Surprise! The 2019 Legislative Session Convening a Week Earlier

by Patti Dahlberg

In case you missed the discussions on House Joint Resolution 18-1021 in the final few days of the 2018 legislative session, the 2019 Legislative Session will begin on Friday, January 4. Of course, this also means that the 2019 Legislative Session will adjourn almost a week earlier than usual – by Friday, May 3.

Traditionally, a legislative session in Colorado commences on the second Wednesday in January — but it can start sooner. The convening date and other important Colorado legislative timelines are specified in the state’s Constitution.  The provision determining when the legislative session annually convenes is in section 7 of article V of the state constitution. It requires the General Assembly to meet in regular session at 10 a.m. “no later than the second Wednesday of January each year.” In 2019, the General Assembly is convening on the first Friday in January. This is necessary because section 1 of article IV of the state constitution requires the newly elected Governor, Lieutenant Governor, Attorney General, Treasurer, and Secretary of State to take office on the second Tuesday of January, which falls on January 7 in 2019. And section 3 of article IV of the state constitution requires the General Assembly to declare the winners of the election for Governor, Lieutenant Governor, and the other three statewide elected officers, or to decide who the winners are if the general election ends in a tie or is contested. To declare the winners, the General Assembly must be in session. So each time all five statewide elected officials are elected, the General Assembly must convene before the second Tuesday of January.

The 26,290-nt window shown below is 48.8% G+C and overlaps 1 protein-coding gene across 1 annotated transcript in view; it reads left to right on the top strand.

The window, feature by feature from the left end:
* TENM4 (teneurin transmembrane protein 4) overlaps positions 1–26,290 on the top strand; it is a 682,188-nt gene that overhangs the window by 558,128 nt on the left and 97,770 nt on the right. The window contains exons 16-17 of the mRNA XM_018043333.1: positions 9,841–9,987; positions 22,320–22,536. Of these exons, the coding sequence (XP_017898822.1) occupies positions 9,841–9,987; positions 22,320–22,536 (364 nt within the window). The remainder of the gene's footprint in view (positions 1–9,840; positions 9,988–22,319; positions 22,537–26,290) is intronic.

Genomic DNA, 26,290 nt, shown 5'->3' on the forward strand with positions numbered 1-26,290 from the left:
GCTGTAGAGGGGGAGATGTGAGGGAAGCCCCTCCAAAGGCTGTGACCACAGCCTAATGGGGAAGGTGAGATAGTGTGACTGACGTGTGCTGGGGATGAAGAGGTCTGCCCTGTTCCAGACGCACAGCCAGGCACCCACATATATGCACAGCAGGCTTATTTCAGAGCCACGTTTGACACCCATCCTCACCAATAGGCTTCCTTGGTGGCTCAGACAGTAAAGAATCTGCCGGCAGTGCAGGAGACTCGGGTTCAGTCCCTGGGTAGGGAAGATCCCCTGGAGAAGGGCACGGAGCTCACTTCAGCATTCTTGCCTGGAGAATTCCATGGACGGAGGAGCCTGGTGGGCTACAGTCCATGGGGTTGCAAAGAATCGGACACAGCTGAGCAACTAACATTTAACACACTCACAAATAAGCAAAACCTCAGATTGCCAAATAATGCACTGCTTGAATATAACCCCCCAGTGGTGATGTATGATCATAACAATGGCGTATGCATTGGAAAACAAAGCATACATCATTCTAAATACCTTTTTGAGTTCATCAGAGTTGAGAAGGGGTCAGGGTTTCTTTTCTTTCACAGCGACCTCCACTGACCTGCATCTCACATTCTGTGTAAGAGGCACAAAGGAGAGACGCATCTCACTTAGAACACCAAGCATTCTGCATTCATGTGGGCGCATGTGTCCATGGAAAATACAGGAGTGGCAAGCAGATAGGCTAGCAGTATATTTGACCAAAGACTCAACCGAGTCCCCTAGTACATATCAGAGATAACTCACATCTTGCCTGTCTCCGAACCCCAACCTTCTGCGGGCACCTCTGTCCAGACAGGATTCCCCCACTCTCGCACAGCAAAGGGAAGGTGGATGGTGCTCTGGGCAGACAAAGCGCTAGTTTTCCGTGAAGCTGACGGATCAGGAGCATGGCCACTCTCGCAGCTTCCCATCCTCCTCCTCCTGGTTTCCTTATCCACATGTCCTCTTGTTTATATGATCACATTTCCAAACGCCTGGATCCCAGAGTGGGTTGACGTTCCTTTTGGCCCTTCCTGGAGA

Because the convening date for the 2019 legislative session starts on a Friday instead of a Wednesday, House Joint Resolution 18-1021 also adjusted most of the legislative deadline days delineated in the House and Senate Joint Rules. The convening date and any necessary adjustment of deadline days for the 2020 legislative session will be decided by the 72nd General Assembly, most likely by a joint resolution adopted during the 2019 legislative session.

An early convening date means earlier bill request deadlines. This year, each returning legislator must submit three of his or her five bill requests to the Office of Legislative Legal Services (OLLS) no later than Monday, November 26, 2018. Each legislator who is newly elected to the General Assembly must submit three of his or her five bill requests to the OLLS no later than December 10, 2018. Both of these dates are about a week earlier than usual.

Although a January 4th starting date may cut the holiday season a little shorter this year for some of us, it could be worse. The convening date could have been January 1 — like it was a hundred years ago for the 1919 Legislative Session!

Some additional constitutional provisions regarding legislative sessions:

  • Each regular legislative session can last no longer than 120 days, including Saturdays and Sundays and any other days the General Assembly may decide to take off (section 7 of article V).
  • A regular session can last less than 120 days, which has happened as recently as 2008.
  • Section 7 of article V allows the General Assembly to meet outside of a regular session when convened in a special session by the Governor or by written request of two-thirds of the members of each house. During a special session, the General Assembly may consider only the specific subjects listed in the Governor’s call or in the written request. For more information on special sessions, see “What’s so Special about a Special Session?”
  • During a legislative session, neither the House nor the Senate may adjourn for more than three days without the consent of the other house (section 15 of article V).
  • Before a bill can become law, recorded votes on the bill must be taken on two separate days in each house (section 22 of article V).
  • During session, the Governor has 10 days to act on bills that the General Assembly sends to him or her. However, during the last 10 days of session and once the General Assembly adjourns, the Governor has 30 days after adjournment to act on bills sent to him or her (section 11 of article IV).